Contract negotiations for teaching and research assistants union to resume in February

About 60 members of Teaching and Research Assistants at Concordia (TRAC) gathered to discuss the union’s priorities for the winter 2018 semester at a special general assembly on Jan. 24.

The union is in the midst of negotiating a new collective agreement with Concordia and has been working under an expired agreement since April 2016. Bi-weekly meetings between Concordia University and TRAC’s bargaining team started at the end of October and will resume for the winter semester in February. TRAC is entering potentially the most contentious part of their negotiations, dealing with issues directly related to how much teaching and research assistants will be paid.

Prior to the general assembly, TRAC’s executive committee, led by president Alexandre St-Onge-Perron, distributed a letter to members updating them on the status of negotiations and the union’s mobilization plans for the semester.
Although the topics of bargaining and mobilization were expected to take up most of the discussion time, it was the last item on the assembly agenda that garnered the most feedback and debate amongst those gathered—Bill 62.

As The Concordian previously reported, TRAC’s executive team decided to ask their members if they want the union to take an official position on Bill 62, the province’s religious neutrality law, which has been widely derided as openly Islamophobic.

Jonathan Vallée-Payette, the chair of the assembly and a labour advisor from TRAC’s parent union, the Public Service Alliance of Canada (PSAC), reminded those gathered that, as publicly funded institutions, universities and their employees would be subject to the directives of the bill.

The primary point of concern in Bill 62 is Article 10, the notorious clause which makes it illegal for anyone to give or receive public services without showing their face. The bill also states that religious accommodation will be granted under certain rules to be determined by Quebec’s minister of justice. However, those rules have yet to be published.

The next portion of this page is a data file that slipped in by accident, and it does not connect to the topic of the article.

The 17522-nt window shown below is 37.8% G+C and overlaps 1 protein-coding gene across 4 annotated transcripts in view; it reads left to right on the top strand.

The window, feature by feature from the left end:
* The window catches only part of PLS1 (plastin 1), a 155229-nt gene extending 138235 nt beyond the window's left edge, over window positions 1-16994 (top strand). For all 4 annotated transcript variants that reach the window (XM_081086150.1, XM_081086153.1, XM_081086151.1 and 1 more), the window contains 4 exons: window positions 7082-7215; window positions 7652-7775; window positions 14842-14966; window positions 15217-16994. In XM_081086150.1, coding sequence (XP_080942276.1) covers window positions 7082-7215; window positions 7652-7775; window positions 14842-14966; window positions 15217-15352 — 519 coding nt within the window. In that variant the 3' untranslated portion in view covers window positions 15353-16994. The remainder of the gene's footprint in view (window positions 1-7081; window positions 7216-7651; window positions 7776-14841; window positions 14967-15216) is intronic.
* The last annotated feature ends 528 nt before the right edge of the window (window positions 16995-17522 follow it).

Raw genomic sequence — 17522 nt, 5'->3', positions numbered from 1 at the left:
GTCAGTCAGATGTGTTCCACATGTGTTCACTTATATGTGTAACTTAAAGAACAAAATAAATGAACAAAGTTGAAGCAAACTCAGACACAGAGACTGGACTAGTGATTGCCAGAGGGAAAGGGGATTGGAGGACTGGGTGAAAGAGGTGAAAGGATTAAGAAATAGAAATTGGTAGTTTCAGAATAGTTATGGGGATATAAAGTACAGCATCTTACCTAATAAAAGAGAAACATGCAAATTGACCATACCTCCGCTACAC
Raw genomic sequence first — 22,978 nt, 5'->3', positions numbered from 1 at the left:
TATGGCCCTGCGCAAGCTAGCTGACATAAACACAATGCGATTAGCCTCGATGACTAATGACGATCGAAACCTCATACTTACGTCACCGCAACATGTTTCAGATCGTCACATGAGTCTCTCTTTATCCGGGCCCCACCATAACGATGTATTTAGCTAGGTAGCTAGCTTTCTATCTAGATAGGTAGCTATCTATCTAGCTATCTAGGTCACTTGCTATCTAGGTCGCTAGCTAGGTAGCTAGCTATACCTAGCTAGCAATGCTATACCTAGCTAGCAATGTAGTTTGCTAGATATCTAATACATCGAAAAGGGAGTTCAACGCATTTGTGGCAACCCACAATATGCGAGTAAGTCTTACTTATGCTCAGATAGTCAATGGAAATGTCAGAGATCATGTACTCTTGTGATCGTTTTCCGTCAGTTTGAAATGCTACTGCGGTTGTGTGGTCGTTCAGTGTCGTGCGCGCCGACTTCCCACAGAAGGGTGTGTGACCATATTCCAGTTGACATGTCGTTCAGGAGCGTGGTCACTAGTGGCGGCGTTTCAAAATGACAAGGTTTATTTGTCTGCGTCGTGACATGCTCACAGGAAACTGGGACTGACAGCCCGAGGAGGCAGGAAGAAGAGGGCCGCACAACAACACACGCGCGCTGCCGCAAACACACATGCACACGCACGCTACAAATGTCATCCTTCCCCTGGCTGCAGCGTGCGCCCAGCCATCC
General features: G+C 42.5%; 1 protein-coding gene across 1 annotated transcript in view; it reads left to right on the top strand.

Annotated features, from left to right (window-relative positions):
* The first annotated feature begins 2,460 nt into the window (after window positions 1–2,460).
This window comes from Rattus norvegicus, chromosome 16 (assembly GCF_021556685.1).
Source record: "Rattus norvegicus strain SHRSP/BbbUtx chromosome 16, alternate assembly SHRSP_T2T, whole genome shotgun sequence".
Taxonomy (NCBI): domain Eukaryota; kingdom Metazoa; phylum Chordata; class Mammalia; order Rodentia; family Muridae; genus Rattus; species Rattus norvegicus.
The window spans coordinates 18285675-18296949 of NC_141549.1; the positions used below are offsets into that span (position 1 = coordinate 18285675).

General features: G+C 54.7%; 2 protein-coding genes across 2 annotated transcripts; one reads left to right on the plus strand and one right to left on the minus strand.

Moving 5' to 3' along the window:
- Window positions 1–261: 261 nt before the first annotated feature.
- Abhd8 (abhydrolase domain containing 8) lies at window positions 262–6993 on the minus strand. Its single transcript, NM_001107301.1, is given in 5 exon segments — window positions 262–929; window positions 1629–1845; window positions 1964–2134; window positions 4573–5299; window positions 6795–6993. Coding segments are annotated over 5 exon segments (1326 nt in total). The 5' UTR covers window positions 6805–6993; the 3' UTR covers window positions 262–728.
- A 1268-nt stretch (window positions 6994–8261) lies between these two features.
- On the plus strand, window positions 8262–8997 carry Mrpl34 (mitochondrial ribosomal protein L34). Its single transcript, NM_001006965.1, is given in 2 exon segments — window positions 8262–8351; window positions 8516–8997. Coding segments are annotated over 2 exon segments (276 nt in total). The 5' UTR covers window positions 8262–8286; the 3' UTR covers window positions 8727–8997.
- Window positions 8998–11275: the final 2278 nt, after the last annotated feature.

This undetermined part of the bill led a judge to issue a temporary stay on Article 10 in December, which injected uncertainty into how the TRAC assembly wanted to proceed. Some members thought it better to wait until the accommodation rules had been clarified before taking an official position.

Although that proposal was considered for a moment, a forceful call to oppose the bill outright from member Cameron McIntyre garnered audible support.

“I don’t think asking for clarification is tough enough for what this bill is,” McIntyre said.

A second member followed at the microphone: “I think we should oppose this on the grounds that it is a shameful and racist practice.”

Two other members expressed similar sentiments at the microphone before the general assembly voted in favour of opposing Bill 62 outright. However, the motion did not make specific mention of discrimination as the reason for the opposition.

TRAC’s official position is now more in line with its parent union, PSAC, which released a statement in October calling the bill Islamophobic and discriminatory toward Muslim women.

Disclosure: Kenneth Gibson is a teaching assistant for the Concordia journalism department.

Photo Courtesy of Natalie Greenberg


Thousands gather to protest against racism

Three-hour demonstration, endorsed by 162 organizations, tackled issues surrounding Palestine and immigration

Several hundred protesters gathered in downtown Montreal on Sunday, Nov. 12 to protest against hatred and systemic racism. The demonstration began with a number of speeches from event organizers at Place Émilie-Gamelin, outside the Berri-UQAM metro station, before protesters took to the streets.

Over the next three hours, protesters travelled through the Plateau-Mont-Royal borough and down Sherbrooke Street, towards Concordia’s downtown campus.

“We are here to denounce capitalism and austerity,” cried out one of the event’s organizer using a megaphone. “We are here to show we care about non-status people being deported despite Montreal being declared a sanctuary city.”

According to the Montreal Gazette, a video emerged on social media the night before the demonstration showing an anonymous group vandalizing a statue of Sir John A. MacDonald at Place du Canada.